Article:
R2AK Time Machine Day 8/25
Published on June 23rd, 2020
For five years, the Race to Alaska, a 750-mile course from Port Townsend, Washington to Ketchikan, Alaska, proved that journey trumps destination, and while COVID-19 cancelled the 2020 edition, the Organizing Authority is, for 25 days, sharing their fondest memories from the previous races. Enjoy!
We can’t get enough of Team North2Alaska (above). Racing in both 2017 and 2019, North2Alaska is four young guns and a brave father barreling north in a 25-foot open boat they built out of aluminum…by themselves…in their backyard. For the 2017 race, Henry (then 16 years old) made the building of the boat his senior project and found friends who knew how to sail.
What is success for a 17-year-old and pride for a father in Race to Alaska? Listen to the podcast as they reflect on the genesis of Team North2Alaska and their challenges up the coast. Oftentimes during this long race the challenges are not always outside the boat, but between the friends who call themselves Team.
Youngsters dominate the Race to Alaska (R2AK)
(originally published by Waterborne Mag on April 12, 2017)
Affectionately termed the America’s Cup for Dirtbags, the R2AK (Race to Alaska) requires participants to navigate 750 miles of cold, whirlpool ridden, rock infested water from Port Townsend, WA to Ketchikan, AK, under human power alone. No engines. No support.
It attracts a certain type of person to do something like this. Adventurous and perhaps half-mad; over half the fleet is under the age of 40! Below are some of the crazy peeps you might want to follow and cheer on as they R2AK…
North 2 Alaska
Four highschool students who built their own aluminum rowing scow as a part of their graduation project. They are the only row boat entered in the race. I wish I was this cool in highschool!
Father/daughter entry boasting the youngest participant. They’re sailing a 17 foot Siren all the way from Washington to Alaska.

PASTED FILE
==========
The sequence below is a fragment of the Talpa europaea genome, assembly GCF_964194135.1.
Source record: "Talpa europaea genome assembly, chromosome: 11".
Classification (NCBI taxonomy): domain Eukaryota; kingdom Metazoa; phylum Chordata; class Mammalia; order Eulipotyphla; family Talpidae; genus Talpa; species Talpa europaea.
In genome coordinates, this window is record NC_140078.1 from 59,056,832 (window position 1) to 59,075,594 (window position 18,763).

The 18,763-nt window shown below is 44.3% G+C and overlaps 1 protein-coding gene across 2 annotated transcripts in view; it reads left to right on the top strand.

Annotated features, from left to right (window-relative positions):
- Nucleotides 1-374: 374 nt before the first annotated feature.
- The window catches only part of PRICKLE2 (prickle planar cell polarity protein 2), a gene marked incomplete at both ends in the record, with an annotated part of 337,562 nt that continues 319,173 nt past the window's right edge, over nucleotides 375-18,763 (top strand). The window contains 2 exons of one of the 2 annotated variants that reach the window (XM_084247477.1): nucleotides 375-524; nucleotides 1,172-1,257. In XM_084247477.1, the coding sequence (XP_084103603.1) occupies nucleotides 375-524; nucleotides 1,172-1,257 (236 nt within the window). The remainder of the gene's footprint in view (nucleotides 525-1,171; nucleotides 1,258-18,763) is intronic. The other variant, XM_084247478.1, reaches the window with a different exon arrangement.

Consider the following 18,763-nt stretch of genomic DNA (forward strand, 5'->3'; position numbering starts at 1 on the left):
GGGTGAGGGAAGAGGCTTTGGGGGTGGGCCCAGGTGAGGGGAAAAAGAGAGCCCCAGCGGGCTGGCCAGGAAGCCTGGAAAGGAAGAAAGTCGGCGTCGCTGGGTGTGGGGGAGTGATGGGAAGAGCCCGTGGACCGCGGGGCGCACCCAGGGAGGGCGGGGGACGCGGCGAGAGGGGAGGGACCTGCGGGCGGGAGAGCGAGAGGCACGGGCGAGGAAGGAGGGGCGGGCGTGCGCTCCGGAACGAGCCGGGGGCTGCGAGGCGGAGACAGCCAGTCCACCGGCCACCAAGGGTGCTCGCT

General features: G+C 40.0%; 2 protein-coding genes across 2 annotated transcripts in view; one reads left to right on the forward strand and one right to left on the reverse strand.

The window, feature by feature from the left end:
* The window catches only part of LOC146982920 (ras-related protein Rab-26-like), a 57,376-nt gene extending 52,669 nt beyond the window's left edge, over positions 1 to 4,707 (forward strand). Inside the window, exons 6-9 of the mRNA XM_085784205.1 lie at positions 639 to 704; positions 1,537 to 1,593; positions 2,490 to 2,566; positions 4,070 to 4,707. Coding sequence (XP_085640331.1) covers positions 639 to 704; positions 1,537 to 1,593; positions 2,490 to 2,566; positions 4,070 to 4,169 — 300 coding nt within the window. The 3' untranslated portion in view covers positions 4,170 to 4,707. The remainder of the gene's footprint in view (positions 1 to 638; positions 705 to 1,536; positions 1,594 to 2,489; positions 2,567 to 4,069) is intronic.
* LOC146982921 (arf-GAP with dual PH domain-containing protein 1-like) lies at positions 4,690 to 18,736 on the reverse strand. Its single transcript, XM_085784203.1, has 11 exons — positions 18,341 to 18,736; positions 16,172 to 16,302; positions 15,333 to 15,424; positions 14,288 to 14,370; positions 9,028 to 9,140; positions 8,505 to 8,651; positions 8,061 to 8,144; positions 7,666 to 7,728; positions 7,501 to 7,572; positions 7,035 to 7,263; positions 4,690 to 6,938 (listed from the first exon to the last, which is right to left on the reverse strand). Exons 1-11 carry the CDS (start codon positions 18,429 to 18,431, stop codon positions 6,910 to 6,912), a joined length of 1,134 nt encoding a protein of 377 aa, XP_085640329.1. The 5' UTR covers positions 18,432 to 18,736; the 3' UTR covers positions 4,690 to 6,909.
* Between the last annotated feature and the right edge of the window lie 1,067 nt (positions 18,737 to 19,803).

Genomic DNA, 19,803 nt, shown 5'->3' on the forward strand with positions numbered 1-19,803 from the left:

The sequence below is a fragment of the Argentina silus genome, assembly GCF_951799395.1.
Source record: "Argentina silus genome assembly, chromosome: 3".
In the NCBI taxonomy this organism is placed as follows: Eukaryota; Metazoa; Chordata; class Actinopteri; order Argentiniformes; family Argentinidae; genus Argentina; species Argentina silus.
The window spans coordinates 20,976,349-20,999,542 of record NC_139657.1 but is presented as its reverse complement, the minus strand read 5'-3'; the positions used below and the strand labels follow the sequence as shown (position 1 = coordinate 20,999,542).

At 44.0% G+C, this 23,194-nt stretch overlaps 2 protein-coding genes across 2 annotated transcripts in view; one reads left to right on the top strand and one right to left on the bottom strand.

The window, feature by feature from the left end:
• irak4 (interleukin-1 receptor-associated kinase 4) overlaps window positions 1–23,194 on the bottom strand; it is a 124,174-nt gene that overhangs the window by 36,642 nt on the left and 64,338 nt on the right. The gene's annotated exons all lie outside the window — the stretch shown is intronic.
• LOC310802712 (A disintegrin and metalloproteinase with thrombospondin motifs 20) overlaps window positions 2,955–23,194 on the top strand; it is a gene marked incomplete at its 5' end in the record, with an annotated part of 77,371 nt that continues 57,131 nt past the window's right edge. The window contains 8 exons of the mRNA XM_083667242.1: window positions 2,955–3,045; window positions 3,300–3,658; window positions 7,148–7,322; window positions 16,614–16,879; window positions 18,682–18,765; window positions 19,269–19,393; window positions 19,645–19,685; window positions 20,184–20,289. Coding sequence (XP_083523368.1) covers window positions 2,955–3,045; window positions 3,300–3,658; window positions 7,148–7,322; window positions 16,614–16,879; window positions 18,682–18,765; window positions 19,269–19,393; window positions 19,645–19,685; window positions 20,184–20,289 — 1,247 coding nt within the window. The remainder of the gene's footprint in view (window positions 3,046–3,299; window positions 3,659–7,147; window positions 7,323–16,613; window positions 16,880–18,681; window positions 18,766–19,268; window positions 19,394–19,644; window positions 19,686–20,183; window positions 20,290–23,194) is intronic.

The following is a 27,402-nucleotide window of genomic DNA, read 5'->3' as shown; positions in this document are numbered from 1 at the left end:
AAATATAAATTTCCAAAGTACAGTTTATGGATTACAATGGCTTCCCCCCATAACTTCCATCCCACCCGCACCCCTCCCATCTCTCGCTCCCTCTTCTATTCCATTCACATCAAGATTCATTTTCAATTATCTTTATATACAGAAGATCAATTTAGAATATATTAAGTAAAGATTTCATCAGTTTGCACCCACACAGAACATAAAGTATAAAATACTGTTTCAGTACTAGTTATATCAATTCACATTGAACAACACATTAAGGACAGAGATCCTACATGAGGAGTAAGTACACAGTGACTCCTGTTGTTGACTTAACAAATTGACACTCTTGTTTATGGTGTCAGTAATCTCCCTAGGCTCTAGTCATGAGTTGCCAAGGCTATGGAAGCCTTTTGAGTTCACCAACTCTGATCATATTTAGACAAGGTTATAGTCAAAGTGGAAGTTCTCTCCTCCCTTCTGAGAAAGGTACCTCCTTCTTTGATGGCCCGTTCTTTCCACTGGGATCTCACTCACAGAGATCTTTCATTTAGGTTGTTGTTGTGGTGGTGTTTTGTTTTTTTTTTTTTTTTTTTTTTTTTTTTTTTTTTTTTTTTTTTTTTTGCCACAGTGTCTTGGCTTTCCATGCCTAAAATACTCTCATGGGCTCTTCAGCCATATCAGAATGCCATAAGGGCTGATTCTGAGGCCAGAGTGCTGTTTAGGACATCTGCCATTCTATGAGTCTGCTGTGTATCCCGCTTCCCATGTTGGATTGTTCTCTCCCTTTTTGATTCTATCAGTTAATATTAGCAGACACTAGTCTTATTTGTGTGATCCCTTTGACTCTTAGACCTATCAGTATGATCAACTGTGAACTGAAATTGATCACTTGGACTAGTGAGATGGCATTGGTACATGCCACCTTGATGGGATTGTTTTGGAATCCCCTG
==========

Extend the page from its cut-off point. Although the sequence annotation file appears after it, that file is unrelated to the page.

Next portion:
Two ladies sailing a Santana 20 named Holdfast. If just making it weren’t enough these cool girls will be collecting water samples along the route in partnership with the University of Washington and the Center for Urban Waters. And if that wasn’t enough, they’re also going to be tracking marine mammals for the Centre for Whale Research. AND IF THAT WASN’T ENOUGH…no just kidding, that’s enough. Congratulations you two.
West Coast Wild Ones
Keanna, 20, and Ben, 33, hail from the Vancouver and Whistler, respectively. Sailing instructors for Simply Sail, there ages belie their sailing experience. Originally buying their O’Day 27 as a cheap boat to explore the coast, they’ve been pimping it for the last few years and now it’s race ready. Stoked to get the chance to explore the West Coast and challenge themselves along the way…it’ll be a wild ride.
Three women and one man, all 40 and under. A two-year veteran of the race, they say they’re attracted to the incredible adventure and pushing their limits. Last year’s adventure wasn’t enough, this time they’re going with more people and fewer hulls.
“The children now love luxury. They have bad manners, contempt for authority; they show disrespect for elders and love chatter in place of exercise.” If it was true when Socrates said it back in whenever, it’s been the running theme of cane shaking disapproval of whatever generation’s coming next.
Kids these days with their fidget spinners and their Garbage Pail Kids, their obsession with Howdy Doody, always rolling that hoop down the street and watching the steamboats go up river. Lazy headed dreamers, when we were their age we were twice their age…and their music is just noise.
Today Race Boss Daniel Evans talks to Team North2Alaska, the Port Townsend area team of four young men between 17 and 21 (and a brave, proud father) who built an aluminum boat along traditional lines then sailed it to Alaska.
Beyond the obvious impressive of that, the interview cracks the door on the dynamics of assembling a crew- none of them had all of the skills so they found the people who did. Our favorite: while they built a sailboat, neither Henry nor his dad knew how to sail so they relied on an 18 year old to show them.
North2Alaska, this generation’s clap back and today’s Daily Fix:
What was to be in 2020:
Race to Alaska, now in its 6th year, follows the same general rules which launched this madness. No motor, no support, through wild frontier, navigating by sail or peddle/paddle (but at some point both) the 750 cold water miles from Port Townsend, Washington to Ketchikan, Alaska.
To save people from themselves, and possibly fulfill event insurance coverage requirements, the distance is divided into two stages. Anyone that completes the 40-mile crossing from Port Townsend to Victoria, BC can pass Go and proceed. Those that fail Stage 1 go to R2AK Jail. Their race is done. Here is the 2020 plan:
Stage 1 Race start: June 8 – Port Townsend, Washington
Stage 2 Race start: June 11 – Victoria, BC
There is $10,000 if you finish first, a set of steak knives if you’re second. Cathartic elation if you can simply complete the course. R2AK is a self-supported race with no supply drops and no safety net. Any boat without an engine can enter.
In 2019, there were 48 starters for Stage 1 and 37 finishers. Of those finishers, 35 took on Stage 2 of which 10 were tagged as DNF.
Source: Race to Alaska